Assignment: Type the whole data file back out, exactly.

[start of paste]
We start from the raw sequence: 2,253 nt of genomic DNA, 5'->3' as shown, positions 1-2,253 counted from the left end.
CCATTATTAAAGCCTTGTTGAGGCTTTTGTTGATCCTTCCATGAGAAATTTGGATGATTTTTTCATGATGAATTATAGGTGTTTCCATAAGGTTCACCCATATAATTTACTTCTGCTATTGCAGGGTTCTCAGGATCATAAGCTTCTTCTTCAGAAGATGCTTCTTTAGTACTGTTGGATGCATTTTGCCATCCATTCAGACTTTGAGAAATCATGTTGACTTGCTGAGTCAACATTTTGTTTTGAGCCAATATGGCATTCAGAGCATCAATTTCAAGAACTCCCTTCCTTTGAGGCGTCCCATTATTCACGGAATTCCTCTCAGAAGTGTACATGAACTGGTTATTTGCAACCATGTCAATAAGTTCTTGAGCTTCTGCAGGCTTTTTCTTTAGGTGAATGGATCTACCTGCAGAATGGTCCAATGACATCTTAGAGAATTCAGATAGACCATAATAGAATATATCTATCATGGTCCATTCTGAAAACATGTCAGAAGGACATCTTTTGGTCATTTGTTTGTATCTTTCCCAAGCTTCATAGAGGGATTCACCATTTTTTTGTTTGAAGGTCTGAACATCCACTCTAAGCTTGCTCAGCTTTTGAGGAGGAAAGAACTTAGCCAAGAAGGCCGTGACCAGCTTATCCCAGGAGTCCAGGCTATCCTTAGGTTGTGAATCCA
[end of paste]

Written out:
We start from the raw sequence: 2,253 nt of genomic DNA, 5'->3' as shown, positions 1-2,253 counted from the left end.
CCATTATTAAAGCCTTGTTGAGGCTTTTGTTGATCCTTCCATGAGAAATTTGGATGATTTTTTCATGATGAATTATAGGTGTTTCCATAAGGTTCACCCATATAATTTACTTCTGCTATTGCAGGGTTCTCAGGATCATAAGCTTCTTCTTCAGAAGATGCTTCTTTAGTACTGTTGGATGCATTTTGCCATCCATTCAGACTTTGAGAAATCATGTTGACTTGCTGAGTCAACATTTTGTTTTGAGCCAATATGGCATTCAGAGCATCAATTTCAAGAACTCCCTTCCTTTGAGGCGTCCCATTATTCACGGAATTCCTCTCAGAAGTGTACATGAACTGGTTATTTGCAACCATGTCAATAAGTTCTTGAGCTTCTGCAGGCTTTTTCTTTAGGTGAATGGATCTACCTGCAGAATGGTCCAATGACATCTTAGAGAATTCAGATAGACCATAATAGAATATATCTATCATGGTCCATTCTGAAAACATGTCAGAAGGACATCTTTTGGTCATTTGTTTGTATCTTTCCCAAGCTTCATAGAGGGATTCACCATTTTTTTGTTTGAAGGTCTGAACATCCACTCTAAGCTTGCTCAGCTTTTGAGGAGGAAAGAACTTAGCCAAGAAGGCCGTGACCAGCTTATCCCAGGAGTCCAGGCTATCCTTAGGTTGTGAATCCA